Step 2 — Identify critical terms.
Critical terms are those words which can't be restated another way. Recognizing which words need to carry over to the paraphrase is an important part of this process.The critical terms are normally names, places, proper nouns, and words which cannot be stated another way. Recognizing these critical terms is challenging. Students have a tendency to over-identify these terms. They need to understand that not all of the critical terms need to be used in the paraphrase, rather, only the terms necessary to keep the paraphrase's meaning consistent with the original sentences. Any relevant words which are not critical terms will need to be restated in the paraphrase.
Step 3 — Determine the new structure.
Students should be able to see the "lead" of the original sentences chosen for the paraphrase. This is connected to the reading comprehension process of micro-paraphrasing. Instructors should prompt, "With what idea do these sentences start?" Students should mark the two sentences with related ideas to be paraphrased. These sentences should be in the same paragraph but do not need to be right next to one another. The sentence which is first in the paragraph is dominant for determining a new lead for the two sentences. Using just two sentences for a paraphrase allows the structure to be changed easily, avoiding plagiarism. The new "lead" of the paraphrase should be restructured based on the unique information found in the original sentences. The new paraphrase needs to start differently than the original.
Step 4 — Write the paraphrase and apply the citation.
The instructor should review the school's accepted citation style along with the role a citation plays in a paraphrase. The paraphrase should be one sentence only. This provides clarity and the best use of the original information to create an argument. Writing the paraphrase should be a deliberate process where accuracy is checked by students against the original for meaning and for readability. The original sentences are not hidden during this process.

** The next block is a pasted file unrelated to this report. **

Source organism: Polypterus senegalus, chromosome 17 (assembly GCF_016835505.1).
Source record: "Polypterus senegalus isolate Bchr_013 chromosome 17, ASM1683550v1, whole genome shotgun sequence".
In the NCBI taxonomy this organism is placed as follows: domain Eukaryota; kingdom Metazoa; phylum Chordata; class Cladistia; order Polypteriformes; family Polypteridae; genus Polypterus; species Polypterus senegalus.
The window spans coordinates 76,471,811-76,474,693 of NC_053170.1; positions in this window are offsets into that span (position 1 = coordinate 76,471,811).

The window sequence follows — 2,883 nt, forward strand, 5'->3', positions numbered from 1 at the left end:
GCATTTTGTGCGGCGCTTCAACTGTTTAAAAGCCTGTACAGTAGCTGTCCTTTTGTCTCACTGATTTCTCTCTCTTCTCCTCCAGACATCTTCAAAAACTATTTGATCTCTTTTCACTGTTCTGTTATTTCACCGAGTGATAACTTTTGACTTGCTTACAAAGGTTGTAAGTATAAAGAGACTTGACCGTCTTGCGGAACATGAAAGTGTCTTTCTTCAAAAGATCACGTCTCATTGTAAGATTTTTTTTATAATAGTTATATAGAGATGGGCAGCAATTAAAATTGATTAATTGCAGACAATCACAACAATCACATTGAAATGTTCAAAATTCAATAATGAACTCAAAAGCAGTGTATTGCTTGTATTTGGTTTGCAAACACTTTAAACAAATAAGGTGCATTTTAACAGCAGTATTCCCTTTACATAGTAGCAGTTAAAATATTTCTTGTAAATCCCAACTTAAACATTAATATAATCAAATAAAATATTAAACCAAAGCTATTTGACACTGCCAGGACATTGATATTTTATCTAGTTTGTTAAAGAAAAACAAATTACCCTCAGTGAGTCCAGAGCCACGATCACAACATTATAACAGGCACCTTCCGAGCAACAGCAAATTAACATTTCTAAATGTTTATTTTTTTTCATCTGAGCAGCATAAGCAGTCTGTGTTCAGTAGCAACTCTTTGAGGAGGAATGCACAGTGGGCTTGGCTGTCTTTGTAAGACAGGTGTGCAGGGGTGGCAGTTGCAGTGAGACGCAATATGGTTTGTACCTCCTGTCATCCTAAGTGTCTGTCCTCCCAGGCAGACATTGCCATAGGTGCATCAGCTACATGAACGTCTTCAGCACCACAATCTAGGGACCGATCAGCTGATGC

Practice and deliberate instruction is essential to reduce plagiarism. Micro-paraphrasing, with four definite steps, gives students a concrete method to be successful. Restating the original sentences through focusing on the unique information is a clearer method than "put it into your own words." This emphasis on reading comprehension and the most concise use of language possible is the counterbalance to the cursory reading encouraged by computer screens and smart phones. When reading is better, writing and research improve.
For more ideas and examples around micro-paraphrasing and other forms of skill building that help prevent plagiarism, check out Darr's book, Combating Plagiarism: A Hands-On Guide for Librarians, Teachers, and Students, available from Libraries Unlimited.
Terry Darr's long-term collaboration with a high school history teacher taught her the challenges faced by students conducting research—and by librarians and teachers tasked with teaching plagiarism prevention. Her book is full of tested concepts for teaching these complex topics, emphasizing our modern reliance on digital sources. An extensive student reference section covers common knowledge, fact, and opinion. A wealth of practical resources includes real-life examples from research papers as well as plenty of instructional materials, exercises, and lesson plans.
Offers an instructional plan for plagiarism education for middle school and high school students, allowing librarians to become a resource for students, teachers, and school administrators.
- Helps librarians to feel confident in their professional positions as plagiarism experts on campus
- Teaches librarians how to help students who have already plagiarized
- Provides opportunities for librarians to collaborate with teachers and writing centers through plagiarism education
- Acts as a reference guide with all types of questions to ask students about plagiarism during the research process
- Creates an important framework for the ethical and appropriate use of information in schools